Think of some of the world’s best slogans. “Every little helps”, “Just do it”, “Because you’re worth it” or “Vorsprung Durch Technik”. I’m willing to bet that you know which companies created each of those four messages, so much have they been ingrained into your subconscious over the years.
A great slogan simply needs to say what a company represents. Snappy, concise and considered – values distilled.
At the same time, no one likes to be swindled. You can hype up a business and what it represents all you want, but eventually, consumers and regulators will see through white lies. Which is why in April 2019, a new EU legislation will come into force to help tighten up what can and cannot be said.
The theory goes that brands will be required to adopt slogans that are factually accurate, and the legislation will apply to both new and existing businesses. This potentially throws a spanner on the works for marketing creatives, as it arguably provides less creative freedom.
My knee-jerk reaction is that it could be a litigation nightmare. We live in a world when a mere 12 complaints force the ASA to ban advertisements for Nissan cars. Now imagine if an unhappy customer decides to complain about a slogan that promised them more than their individual interpretation of it being factually accurate?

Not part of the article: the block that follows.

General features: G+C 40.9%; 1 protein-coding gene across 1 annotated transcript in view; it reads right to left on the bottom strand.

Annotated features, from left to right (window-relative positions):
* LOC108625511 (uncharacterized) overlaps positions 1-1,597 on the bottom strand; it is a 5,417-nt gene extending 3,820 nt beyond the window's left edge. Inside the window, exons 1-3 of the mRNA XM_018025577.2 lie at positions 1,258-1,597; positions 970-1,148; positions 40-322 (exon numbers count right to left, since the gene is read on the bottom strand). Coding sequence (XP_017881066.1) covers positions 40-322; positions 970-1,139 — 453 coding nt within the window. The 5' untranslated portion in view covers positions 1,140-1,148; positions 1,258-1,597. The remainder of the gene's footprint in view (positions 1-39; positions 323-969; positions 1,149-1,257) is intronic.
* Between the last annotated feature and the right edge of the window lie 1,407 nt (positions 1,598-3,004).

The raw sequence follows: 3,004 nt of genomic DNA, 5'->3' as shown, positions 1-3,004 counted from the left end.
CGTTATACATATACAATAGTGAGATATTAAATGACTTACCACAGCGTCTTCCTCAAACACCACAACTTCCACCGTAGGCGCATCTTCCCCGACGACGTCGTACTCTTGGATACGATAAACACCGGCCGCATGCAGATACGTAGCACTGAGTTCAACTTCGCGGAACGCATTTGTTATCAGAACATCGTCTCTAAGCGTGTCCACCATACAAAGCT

Aspiration is being replaced by facts.
Except, it doesn’t really. Going back to “Vorsprung Durch Technik”, the official Audi USA translation is “Truth in Engineering”. That to me could easily be argued as a fact, and certainly not misleading. Essentially, I believe there will be one or two high-level test cases in the initial phases of implementation before the ruling is cleared up and refined. I really don’t think Nike will switch to “Just do it in your own time and at a pace that suits your personal exercise routine, as set out by your physician” any time soon…
Nebraska, on the other hand, already invoke the legislation, even if it doesn’t apply to the state. Their new slogan is “Honestly, it’s not for everyone”.
However, for us marketers, the extension of the ‘misleading and comparative advertising directive’ provides an opportunity, as you could argue the greater challenge will bring out the best of marketing teams as they try to inspire and stay true. Additionally, businesses may want to go through a rebrand just to be sure they are compliant, a situation I’m sure every marketing agency in the land will welcome with open arms.
Being honest has always been part of the core ethoses of the plenty of businesses and marketing teams, but soon it might also pay to be truthful.